"With the games coming up it is important to use that leverage to help these processes come about in China while China is listening.

"I think it would be a travesty if the games were to go ahead and these things are still occurring in China."

Ms Adams said it was important for Australians to speak out, while they still could.

"China is becoming an incredibly powerful country on a global scale, if they are not listening now, they won't," she said.

"I am very concerned for the future, this is our region, the Asian Pacific, I don't want that sort of dominant culture pervasive in the region my children are going to be growing up.

"This is not about cultural differences, these are fundamental human rights."

Ms Adams said the west needed to provide support to the brave Chinese - about 20 million of whom had resigned from the Chinese Communist Party in recent years.

Similar rallies were staged in Sydney and Melbourne in recent weeks.
OLYMPIC WATCH: Human Rights in China and Beijing 2008

Old Beijing falls to Olympics bulldozer

: April 29, 2007 - Even the scribes of the Chinese state media were moved to a chorus of wistful regret last week at the news that the home of Beijing Opera is to be razed as the city’s redevelopment for the 2008 Olympics reaches a climax.

The demolition of the Guanghe theatre, where opera has been performed since the last years of the Ming emperors four centuries ago, is the latest assault on the ancient fabric of the city.

The theatre stands in the Qian-men district, once a fabulous warren of temples, apothecaries and aristocratic courtyard mansions huddled in the shadow of the Forbidden City.

There is no place for such untidiness in mayor Wang Qis-han’s £19 billion plan to fulfill the slogan “New Beijing, Great Olympics”. The Games have sealed the fate of an old Beijing that had survived the wars and revolutions of modern Chinese history.

The bulldozers and developers have already wrecked swathes of the imperial capital, evicting half a million Beijing citizens over the past decade and consigning them to tower blocks along the city’s outer ring roads.

“I urge the completion of these projects as our most urgent task for next year,” the mayor told city officials recently.

There is something shocking about the demolition of the Guanghe theatre that has struck a chord among lovers of China’s traditional culture and architectural heritage.

It was here that boys dressed as women sang and danced for mandarins and rich merchants in the Ming and Qing dynasties. Here too that Mei Lanfang, the Beijing Opera’s greatest maestro, launched a tortured artistic career immortalised in the film Farewell My Concubine.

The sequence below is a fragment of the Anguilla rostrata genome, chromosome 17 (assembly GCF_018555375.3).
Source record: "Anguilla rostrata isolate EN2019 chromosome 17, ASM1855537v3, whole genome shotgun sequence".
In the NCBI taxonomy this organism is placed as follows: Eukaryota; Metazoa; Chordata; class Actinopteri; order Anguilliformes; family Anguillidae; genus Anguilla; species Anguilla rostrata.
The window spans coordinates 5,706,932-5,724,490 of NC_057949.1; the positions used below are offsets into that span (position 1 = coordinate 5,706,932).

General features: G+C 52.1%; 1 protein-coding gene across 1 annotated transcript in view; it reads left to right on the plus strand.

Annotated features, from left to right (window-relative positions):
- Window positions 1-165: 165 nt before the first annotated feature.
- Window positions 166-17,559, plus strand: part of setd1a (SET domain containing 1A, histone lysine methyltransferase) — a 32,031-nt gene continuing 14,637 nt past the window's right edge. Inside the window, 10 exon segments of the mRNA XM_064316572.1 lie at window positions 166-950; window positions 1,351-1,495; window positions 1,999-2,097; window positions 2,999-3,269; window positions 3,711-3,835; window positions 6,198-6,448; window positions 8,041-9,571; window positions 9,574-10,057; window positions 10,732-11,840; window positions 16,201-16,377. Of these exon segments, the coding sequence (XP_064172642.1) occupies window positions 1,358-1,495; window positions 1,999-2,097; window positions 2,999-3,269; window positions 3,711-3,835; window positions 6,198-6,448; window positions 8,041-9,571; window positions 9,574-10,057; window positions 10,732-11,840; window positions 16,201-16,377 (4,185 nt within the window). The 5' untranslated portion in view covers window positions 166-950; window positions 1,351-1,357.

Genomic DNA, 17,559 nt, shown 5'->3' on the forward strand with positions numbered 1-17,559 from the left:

It was Mei’s legacy that caught the attention of Xinhua, the state news agency, whose dispatch last week reported the decision to tear down the building and replace it with something suitable for “shows like those on Broadway”.

More than a century has passed since Mei, a mere boy of 10, took to the boards as the girl weaver in a classic opera with the evocative title of Palace of Everlasting Youth: Secret Betrothal at the Magpie Bridge.

Xinhua lamented that the theatre would be “crushed under the onslaught of Beijing’s remorseless bulldozers” and concluded that “yet another of the country’s cultural heirlooms is doomed”.

In fact it is worse than mere cultural vandalism. It is a perfect illustration of the political methods that have flattened three-quarters of Beijing’s hutongs, bustling lanes of historic homes and communities, to replace them with symbols of state power and shopping malls.

The official line on the demolition of the Guanghe theatre is a flimsy justification that the building was declared unsafe back in 2000. In reality, according to Chinese architects and experts who spoke anonymously, not only is there no need to tear it down but the Beijing municipality has the expertise and funds to restore it.

The proof is to be found in the archives of the People’s Daily, which reported with pride, in June 2001, the reopening of a rival opera house, the Guangde theatre, founded in 1796, after a lavish programme of renewal.

The Communist party was forced to acknowledge the corruption at the core of its relationship with commercial developers when it purged Liu Zhi-hua, the former vice-mayor, who was responsible for overseeing the construction of Olympic venues. The state media said he was at the centre of a scandal involving millions of yuans in bribes from property speculators.

In China all land is owned by the state and held under fixed-term leases by its tenants, allowing the government to issue eviction edicts without challenge. There are no rights to inspect plans, no public hearings and no scrutiny is permitted in the press.

Gangs of thugs have been sent to terrorize some recalcitrant Beijingers out of their houses, para-military police have suppressed a handful of protests and the state has handed out scant compensation to those forced from homes occupied by their families for generations.